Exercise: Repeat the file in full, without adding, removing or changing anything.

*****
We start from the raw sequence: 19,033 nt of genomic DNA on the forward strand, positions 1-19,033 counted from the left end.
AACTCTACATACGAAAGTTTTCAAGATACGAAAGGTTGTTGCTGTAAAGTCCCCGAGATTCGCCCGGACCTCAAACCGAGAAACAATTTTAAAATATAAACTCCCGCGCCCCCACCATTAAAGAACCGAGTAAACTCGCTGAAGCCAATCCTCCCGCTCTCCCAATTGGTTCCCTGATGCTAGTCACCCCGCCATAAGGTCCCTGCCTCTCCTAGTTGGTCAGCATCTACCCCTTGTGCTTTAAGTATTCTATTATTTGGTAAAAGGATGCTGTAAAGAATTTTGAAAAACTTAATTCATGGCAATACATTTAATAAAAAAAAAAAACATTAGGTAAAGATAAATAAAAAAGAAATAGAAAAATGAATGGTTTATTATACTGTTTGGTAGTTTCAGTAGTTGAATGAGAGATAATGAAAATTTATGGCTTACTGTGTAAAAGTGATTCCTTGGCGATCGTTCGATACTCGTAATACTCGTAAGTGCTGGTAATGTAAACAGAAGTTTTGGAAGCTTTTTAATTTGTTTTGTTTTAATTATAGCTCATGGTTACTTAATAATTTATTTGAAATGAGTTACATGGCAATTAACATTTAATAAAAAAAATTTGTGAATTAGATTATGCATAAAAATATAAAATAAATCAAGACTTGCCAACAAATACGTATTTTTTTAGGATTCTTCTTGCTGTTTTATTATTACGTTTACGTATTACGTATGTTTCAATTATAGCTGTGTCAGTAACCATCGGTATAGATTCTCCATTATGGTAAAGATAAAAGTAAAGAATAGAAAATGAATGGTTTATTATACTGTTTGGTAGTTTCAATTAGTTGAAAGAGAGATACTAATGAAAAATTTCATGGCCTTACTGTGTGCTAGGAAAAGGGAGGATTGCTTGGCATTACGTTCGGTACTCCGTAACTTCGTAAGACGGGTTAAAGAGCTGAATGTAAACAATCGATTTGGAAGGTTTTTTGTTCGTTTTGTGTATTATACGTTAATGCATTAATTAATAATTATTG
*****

We start from the raw sequence: 19,033 nt of genomic DNA on the forward strand, positions 1-19,033 counted from the left end.
AACTCTACATACGAAAGTTTTCAAGATACGAAAGGTTGTTGCTGTAAAGTCCCCGAGATTCGCCCGGACCTCAAACCGAGAAACAATTTTAAAATATAAACTCCCGCGCCCCCACCATTAAAGAACCGAGTAAACTCGCTGAAGCCAATCCTCCCGCTCTCCCAATTGGTTCCCTGATGCTAGTCACCCCGCCATAAGGTCCCTGCCTCTCCTAGTTGGTCAGCATCTACCCCTTGTGCTTTAAGTATTCTATTATTTGGTAAAAGGATGCTGTAAAGAATTTTGAAAAACTTAATTCATGGCAATACATTTAATAAAAAAAAAAAACATTAGGTAAAGATAAATAAAAAAGAAATAGAAAAATGAATGGTTTATTATACTGTTTGGTAGTTTCAGTAGTTGAATGAGAGATAATGAAAATTTATGGCTTACTGTGTAAAAGTGATTCCTTGGCGATCGTTCGATACTCGTAATACTCGTAAGTGCTGGTAATGTAAACAGAAGTTTTGGAAGCTTTTTAATTTGTTTTGTTTTAATTATAGCTCATGGTTACTTAATAATTTATTTGAAATGAGTTACATGGCAATTAACATTTAATAAAAAAAATTTGTGAATTAGATTATGCATAAAAATATAAAATAAATCAAGACTTGCCAACAAATACGTATTTTTTTAGGATTCTTCTTGCTGTTTTATTATTACGTTTACGTATTACGTATGTTTCAATTATAGCTGTGTCAGTAACCATCGGTATAGATTCTCCATTATGGTAAAGATAAAAGTAAAGAATAGAAAATGAATGGTTTATTATACTGTTTGGTAGTTTCAATTAGTTGAAAGAGAGATACTAATGAAAAATTTCATGGCCTTACTGTGTGCTAGGAAAAGGGAGGATTGCTTGGCATTACGTTCGGTACTCCGTAACTTCGTAAGACGGGTTAAAGAGCTGAATGTAAACAATCGATTTGGAAGGTTTTTTGTTCGTTTTGTGTATTATACGTTAATGCATTAATTAATAATTATTG